Limit orders allow buying or selling stocks or options at a certain price or "better". Is there a way to enter or request that an order execute only at an exact price (for whatever reason)? If not, are there regulatory or other reasons why such an order cannot be entered?

  • 6
    Why would you NOT want to trade at a better price? There is no mechanism to trade at a specific price because there is no practical reason that I can think of to forego a better price.
    – D Stanley
    Oct 19 at 17:59
  • @DStanley By your logic, there would be no reason for stop orders. The reason I might "forego a better price", say when buying, is that if the price goes down too much, it may indicate that the technical strength that motivated me to buy is no longer present.
    – nanoman
    Oct 19 at 23:55
  • 1
    The only way to execute the buying or selling of a stock at an exact price would be with an option. A limit order will guarantee that your trade will not be executed at an inferior price but there is no standard order type that avoids price improvement. For further information, read about the NBBO quote. Oct 20 at 4:36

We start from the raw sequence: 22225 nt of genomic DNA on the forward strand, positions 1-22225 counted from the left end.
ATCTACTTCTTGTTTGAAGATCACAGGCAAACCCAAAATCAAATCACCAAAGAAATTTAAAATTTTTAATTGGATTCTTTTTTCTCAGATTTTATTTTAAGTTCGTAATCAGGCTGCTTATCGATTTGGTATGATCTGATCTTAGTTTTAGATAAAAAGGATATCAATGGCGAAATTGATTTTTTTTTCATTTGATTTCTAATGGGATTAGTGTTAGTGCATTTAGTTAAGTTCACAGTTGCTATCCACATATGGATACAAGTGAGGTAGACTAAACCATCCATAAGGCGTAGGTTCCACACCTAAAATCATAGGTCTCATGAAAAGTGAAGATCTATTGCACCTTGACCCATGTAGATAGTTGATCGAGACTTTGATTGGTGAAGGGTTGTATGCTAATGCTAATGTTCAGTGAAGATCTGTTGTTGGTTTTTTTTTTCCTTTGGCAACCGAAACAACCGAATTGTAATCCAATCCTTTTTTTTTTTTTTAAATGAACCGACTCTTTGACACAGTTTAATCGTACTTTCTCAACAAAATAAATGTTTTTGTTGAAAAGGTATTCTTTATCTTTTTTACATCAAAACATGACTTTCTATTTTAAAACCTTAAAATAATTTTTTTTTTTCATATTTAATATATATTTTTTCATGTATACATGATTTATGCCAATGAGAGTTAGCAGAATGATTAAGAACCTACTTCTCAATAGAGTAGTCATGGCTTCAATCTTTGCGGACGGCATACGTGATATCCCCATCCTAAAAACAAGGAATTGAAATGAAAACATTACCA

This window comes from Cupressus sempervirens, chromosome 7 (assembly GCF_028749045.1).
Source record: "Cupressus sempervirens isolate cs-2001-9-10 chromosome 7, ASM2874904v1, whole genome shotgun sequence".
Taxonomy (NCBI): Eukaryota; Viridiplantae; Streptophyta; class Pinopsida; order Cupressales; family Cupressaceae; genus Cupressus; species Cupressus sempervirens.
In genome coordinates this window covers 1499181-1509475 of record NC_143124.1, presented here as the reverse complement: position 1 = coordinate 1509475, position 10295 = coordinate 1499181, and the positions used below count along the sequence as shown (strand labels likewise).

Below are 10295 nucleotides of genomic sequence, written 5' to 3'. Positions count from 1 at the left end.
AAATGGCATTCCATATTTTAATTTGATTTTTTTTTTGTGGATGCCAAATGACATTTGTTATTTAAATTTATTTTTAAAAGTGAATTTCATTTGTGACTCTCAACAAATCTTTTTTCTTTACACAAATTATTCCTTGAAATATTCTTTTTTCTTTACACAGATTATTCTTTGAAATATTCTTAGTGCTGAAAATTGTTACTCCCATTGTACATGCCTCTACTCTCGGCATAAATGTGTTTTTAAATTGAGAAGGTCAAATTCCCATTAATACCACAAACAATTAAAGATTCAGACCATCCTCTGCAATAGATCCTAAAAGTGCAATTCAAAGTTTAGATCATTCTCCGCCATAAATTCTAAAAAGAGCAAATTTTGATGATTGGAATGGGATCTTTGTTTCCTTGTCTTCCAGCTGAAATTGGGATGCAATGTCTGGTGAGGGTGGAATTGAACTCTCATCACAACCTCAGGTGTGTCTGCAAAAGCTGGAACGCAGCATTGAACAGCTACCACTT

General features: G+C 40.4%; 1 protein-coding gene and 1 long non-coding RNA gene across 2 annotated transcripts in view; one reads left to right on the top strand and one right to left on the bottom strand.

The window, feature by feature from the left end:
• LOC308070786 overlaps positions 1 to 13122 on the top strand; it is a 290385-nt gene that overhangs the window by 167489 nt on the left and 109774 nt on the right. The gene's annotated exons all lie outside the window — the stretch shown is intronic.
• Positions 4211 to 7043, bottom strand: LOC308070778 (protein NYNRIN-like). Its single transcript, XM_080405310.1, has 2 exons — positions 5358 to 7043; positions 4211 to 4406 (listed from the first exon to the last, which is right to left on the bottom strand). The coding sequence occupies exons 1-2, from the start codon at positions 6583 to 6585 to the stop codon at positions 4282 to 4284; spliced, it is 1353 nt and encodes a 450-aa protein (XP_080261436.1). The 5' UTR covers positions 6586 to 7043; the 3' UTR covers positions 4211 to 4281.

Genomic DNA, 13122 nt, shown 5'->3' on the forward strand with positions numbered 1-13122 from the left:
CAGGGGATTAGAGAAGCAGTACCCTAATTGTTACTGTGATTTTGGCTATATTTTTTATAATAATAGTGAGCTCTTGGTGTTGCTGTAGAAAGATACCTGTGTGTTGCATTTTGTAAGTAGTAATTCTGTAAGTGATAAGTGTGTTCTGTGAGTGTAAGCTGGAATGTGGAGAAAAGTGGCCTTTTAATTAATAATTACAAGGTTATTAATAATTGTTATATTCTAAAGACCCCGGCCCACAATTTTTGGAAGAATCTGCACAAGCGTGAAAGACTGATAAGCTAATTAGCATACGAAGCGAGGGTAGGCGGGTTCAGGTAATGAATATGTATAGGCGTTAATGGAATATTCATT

• So it's a technical trading strategy? I want to trade at this price, but if it goes too low I want to stay away?
    – D Stanley
    Oct 20 at 13:07
  • @BobBaerker that's not true. You're at the mercy of the MM. I mean, I have never seen any option that let's me trade at $xx.69.
    – findwindow
    Oct 20 at 20:40

1 Answer 1


No. (Or at least, "not today, not for retail/individual investors")

The Regulation National Market System (NMS) established by the Securities and Exchange Commission in 2005 was designed in part to help investor orders execute at a better price whenever possible.

The Order Protection Rule portion of the Regulation NSM mandates, among other things, that brokers route orders using the "most advantageous terms for the customer [..]"

So price improvement is effectively built into the requirement since it is "most advantageous".

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